QIA says Nunavut land-use plan doesn’t go far enough to protect caribou
Freshwater crossings not protected, and more sea crossings need protection, association reps say
Qikiqtani Inuit Association representatives say they don’t believe a proposed plan to manage Nunavut lands does enough to protect caribou.
They voiced their concerns during hearings on the plan this week at the Cadet Hall in Iqaluit.
“We feel there is not enough caribou habitat proposed for protection,” said QIA secretary-treasurer Levi Barnabas on Wednesday.
The Nunavut Planning Commission is in charge of developing a land-use plan for the territory. It proposes where resource extraction and development can occur and which areas will be protected.
The commission has been touring around Nunavut to hold hearings on the proposed plan. It hosted hearings this fall in Cambridge Bay, Rankin Inlet and Pond Inlet. A hearing was also held in Thompson, Man.
Caribou were a prominent point of discussion, including the need to protect more of their habitat in the Baffin region.
While QIA is happy the proposed plan limits development in caribou herding land, the association does not believe those limits go far enough, said Solomon Awa, the association’s director of Inuit Qaujimajatuqangit and engagement.
Awa pointed to North Baffin and the Melville Peninsula in particular as areas where caribou migration areas are not sufficiently protected.
The draft plan also does not protect freshwater crossings for caribou, and doesn’t protect enough sea-ice crossings, he said, adding his association plans to submit a report describing what areas need more caribou protection.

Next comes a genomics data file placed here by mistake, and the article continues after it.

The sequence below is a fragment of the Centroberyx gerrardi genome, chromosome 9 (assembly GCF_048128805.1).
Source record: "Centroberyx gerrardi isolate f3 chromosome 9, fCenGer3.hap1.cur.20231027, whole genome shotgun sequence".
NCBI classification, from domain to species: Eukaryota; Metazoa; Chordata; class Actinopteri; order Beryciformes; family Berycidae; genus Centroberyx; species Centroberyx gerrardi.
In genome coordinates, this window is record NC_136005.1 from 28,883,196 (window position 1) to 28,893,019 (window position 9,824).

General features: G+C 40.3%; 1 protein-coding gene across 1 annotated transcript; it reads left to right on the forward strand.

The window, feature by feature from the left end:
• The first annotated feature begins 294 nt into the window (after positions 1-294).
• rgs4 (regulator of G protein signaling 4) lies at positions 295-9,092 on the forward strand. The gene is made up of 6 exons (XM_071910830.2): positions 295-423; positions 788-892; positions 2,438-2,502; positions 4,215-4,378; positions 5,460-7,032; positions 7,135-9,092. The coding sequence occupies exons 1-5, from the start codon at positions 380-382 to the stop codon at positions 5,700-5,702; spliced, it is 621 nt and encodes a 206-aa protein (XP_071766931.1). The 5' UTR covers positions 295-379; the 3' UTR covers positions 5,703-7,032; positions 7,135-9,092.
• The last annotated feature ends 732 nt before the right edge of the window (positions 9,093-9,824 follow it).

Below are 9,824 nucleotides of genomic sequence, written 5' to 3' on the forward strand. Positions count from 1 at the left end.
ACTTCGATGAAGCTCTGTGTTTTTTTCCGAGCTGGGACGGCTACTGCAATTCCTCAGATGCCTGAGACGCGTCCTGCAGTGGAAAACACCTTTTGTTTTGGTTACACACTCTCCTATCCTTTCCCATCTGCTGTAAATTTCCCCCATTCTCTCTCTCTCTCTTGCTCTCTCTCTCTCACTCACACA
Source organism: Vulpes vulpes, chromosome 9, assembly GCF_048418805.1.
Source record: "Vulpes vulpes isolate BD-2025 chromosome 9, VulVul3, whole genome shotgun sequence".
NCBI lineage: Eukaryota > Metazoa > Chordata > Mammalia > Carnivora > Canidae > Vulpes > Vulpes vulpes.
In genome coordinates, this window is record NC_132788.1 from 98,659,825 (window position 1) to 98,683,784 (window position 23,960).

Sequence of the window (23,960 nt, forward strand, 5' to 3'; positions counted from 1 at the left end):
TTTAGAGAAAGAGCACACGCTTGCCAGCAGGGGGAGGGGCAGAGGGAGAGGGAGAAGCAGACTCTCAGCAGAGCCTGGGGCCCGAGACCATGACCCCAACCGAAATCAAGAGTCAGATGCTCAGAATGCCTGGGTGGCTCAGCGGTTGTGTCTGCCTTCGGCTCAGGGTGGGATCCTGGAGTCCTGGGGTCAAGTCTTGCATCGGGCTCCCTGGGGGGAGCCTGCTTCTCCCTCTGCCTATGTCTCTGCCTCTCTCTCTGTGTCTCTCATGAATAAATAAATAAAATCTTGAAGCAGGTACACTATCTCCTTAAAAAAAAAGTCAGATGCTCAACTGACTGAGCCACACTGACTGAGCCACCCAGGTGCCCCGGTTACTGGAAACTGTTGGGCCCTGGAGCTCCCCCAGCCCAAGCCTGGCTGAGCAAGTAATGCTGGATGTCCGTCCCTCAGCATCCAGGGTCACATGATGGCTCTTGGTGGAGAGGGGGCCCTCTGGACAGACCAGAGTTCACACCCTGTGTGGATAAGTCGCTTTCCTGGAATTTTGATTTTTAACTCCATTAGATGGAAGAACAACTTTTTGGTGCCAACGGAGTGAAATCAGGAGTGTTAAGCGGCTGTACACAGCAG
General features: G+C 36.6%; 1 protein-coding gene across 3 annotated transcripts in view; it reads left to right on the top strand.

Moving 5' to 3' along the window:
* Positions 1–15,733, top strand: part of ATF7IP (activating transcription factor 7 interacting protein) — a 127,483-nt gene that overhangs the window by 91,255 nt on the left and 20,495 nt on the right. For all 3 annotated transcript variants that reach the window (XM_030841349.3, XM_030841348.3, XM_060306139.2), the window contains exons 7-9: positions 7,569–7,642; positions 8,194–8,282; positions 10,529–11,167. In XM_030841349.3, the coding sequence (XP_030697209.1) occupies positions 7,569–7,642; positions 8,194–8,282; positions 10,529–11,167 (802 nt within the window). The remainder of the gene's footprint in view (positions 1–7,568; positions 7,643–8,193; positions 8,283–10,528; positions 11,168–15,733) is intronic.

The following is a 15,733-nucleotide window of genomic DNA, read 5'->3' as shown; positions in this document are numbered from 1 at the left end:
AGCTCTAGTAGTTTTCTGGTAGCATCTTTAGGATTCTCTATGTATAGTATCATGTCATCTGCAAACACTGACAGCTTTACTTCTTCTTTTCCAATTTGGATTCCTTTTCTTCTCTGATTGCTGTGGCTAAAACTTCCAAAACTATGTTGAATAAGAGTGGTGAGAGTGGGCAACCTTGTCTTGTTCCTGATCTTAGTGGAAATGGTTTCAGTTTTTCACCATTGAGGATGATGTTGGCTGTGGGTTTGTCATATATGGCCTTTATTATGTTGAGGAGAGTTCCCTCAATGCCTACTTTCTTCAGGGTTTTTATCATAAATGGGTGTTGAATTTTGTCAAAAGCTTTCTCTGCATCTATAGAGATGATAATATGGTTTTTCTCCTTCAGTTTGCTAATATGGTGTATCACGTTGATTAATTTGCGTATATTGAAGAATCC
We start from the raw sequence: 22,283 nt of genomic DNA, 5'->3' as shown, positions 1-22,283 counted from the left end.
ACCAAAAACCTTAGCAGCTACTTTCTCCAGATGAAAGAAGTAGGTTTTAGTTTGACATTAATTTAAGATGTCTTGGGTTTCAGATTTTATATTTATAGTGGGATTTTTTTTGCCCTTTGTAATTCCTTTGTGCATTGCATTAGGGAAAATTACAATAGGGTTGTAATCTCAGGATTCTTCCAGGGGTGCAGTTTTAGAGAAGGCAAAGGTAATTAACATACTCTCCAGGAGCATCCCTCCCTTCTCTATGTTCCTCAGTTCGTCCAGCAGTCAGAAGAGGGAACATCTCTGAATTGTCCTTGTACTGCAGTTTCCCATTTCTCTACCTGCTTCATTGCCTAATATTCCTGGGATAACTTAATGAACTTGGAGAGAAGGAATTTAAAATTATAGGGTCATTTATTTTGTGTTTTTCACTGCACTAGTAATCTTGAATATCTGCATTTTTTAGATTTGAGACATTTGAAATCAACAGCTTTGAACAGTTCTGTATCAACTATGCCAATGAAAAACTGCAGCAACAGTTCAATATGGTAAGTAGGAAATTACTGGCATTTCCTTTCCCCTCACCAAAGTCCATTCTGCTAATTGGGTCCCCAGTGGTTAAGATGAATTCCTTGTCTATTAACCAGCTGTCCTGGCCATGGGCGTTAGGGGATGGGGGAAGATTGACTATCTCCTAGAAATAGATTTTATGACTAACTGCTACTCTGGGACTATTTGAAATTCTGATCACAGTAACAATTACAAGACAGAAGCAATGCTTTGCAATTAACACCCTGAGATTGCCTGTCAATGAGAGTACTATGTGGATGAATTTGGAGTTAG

Awa said the report will be developed in partnership with the Qikiqtaaluk Wildlife Board.
It will not be an exhaustive list, but will prioritize areas the two organizations believe are most important.
“We recognize not all areas can be protected,” Awa said.
QIA received some pushback on its criticisms from regional hunters and trappers associations. Specifically, Pangnirtung HTA member Johnny Mike said this is the first time he is hearing of a QIA report on concerns about caribou in his region.
He added he would like caribou from North Baffin and South Baffin to be seen as different herds.
Ben Kovic, from the Amaruq HTA in Iqaluit, pointed out other wildlife needed to be protected, specifically seals.
He told Nunatsiaq News he asked about seal protections because it is the most common food source for Inuit.
“Communities like Clyde River, Qikiqtarjuaq, they don’t really have access to [easily accessible] caribou,” he said.
Kovic also mentioned in the hearing that having answers to issues such as seal protection is important, because the deadline for consultations with the hunters’ associations is Jan. 10.
“We’re in a rush,” he said.
QIA is working on suggestions for seal protections ahead of the Jan. 10 deadline, Barnabas said.
Other concerns brought up by QIA include that the proposed land use plan could interfere with the association’s plans for future conservation, such as negotiations around Agguttinni Territorial Park near Clyde River, and that it does not include enough restrictions on marine vessel traffic.
Hearings resumed Thursday and run through Nov. 19.